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Clinical and Translational Science Center

Clinical and Translational Science Center

R E S E A R C H  A N D  T R A I N I N G

Training future emergency medicine leaders

THE UC DAVIS Clinical and Translational Science Center (CTSC) supports investigators across the UC Davis campus and their efforts to pursue grants for research and training as part of its mission to advance translational research within and beyond UC Davis.

The CTSC recently supported the Department of Emergency Medicine’s successful application for a major grant from NIH’s National Heart, Lung, and Blood Institute. The $3.3 million award will train faculty in collaborative, multicenter research to improve the care of critically ill and injured adults and children. UC Davis was one of only six institutions nationwide to receive the prestigious award.
 
“The grant will enhance under-standing and improve the care of acute traumatic injuries and emergent medical conditions, including cardiovascular, hematological and respiratory diseases,” said Nathan Kuppermann, professor and chair of the Department of Emergency Medicine. Kuppermann will lead the program with co-principal investigator James Holmes, professor of emergency medicine and director of the department’s research fellowship training program.
 
“Our focus will be on conducting multicenter research, which is a powerful way to obtain sufficient sample sizes and definitive answers,” said Kuppermann.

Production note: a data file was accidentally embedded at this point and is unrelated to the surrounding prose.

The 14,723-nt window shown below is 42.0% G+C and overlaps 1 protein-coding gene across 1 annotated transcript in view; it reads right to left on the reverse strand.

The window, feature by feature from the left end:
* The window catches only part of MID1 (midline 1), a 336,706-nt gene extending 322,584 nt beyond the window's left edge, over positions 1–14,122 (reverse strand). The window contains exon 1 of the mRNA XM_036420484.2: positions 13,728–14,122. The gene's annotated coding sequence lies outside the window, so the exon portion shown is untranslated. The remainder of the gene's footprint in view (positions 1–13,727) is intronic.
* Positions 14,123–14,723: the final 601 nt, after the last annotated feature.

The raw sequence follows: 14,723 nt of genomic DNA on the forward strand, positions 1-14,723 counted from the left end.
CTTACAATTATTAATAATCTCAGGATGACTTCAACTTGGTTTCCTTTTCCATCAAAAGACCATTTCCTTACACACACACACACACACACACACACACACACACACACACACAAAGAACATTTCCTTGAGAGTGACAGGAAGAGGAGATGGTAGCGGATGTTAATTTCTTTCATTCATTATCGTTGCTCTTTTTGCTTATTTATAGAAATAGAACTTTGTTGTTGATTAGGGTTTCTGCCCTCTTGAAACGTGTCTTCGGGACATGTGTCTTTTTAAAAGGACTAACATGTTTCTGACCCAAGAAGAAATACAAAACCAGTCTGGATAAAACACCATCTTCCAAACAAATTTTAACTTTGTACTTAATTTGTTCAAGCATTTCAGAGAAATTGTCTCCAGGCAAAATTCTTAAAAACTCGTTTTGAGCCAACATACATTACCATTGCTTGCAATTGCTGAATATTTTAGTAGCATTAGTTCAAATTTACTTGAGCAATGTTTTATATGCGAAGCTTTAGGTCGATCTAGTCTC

Kuppermann’s work at UC Davis and as founding chair and a principal investigator of the Pediatric Emergency Care Applied Research Network (PECARN) has earned UC Davis an international reputation for excellence in academic emergency medicine. Through PECARN and other collaborations, he established a network of pediatric emergency departments nationwide that perform high-impact research.
 
The new grant funds the training of five junior faculty members over a two- to three-year period each. The trainees may come from the disciplines of emergency medicine, pediatric emergency medicine, internal medicine, pediatrics and surgery.

“Although the numbers are growing, there are not many emergency medicine and pediatric emergency medicine investigators with rigorous research training who are prepared to lead the next generation of research in our specialty,” he said. “Our goal is to find and prepare these researchers.”
 
CTSC Director Lars Berglund concurs. “This award recognizes a top-tier research program that offers tremendous prestige to the School of Medicine. Through their initiative and innovation, Dr. Kuppermann and his team have orchestrated the development of a research network of the highest caliber and, building on this, developed a first-rate education and mentoring program. I offer my warmest congratulations for this significant milestone, and I am happy that Dr. Kuppermann and his team have fully leveraged the offerings of the CTSC to achieve this national distinction.”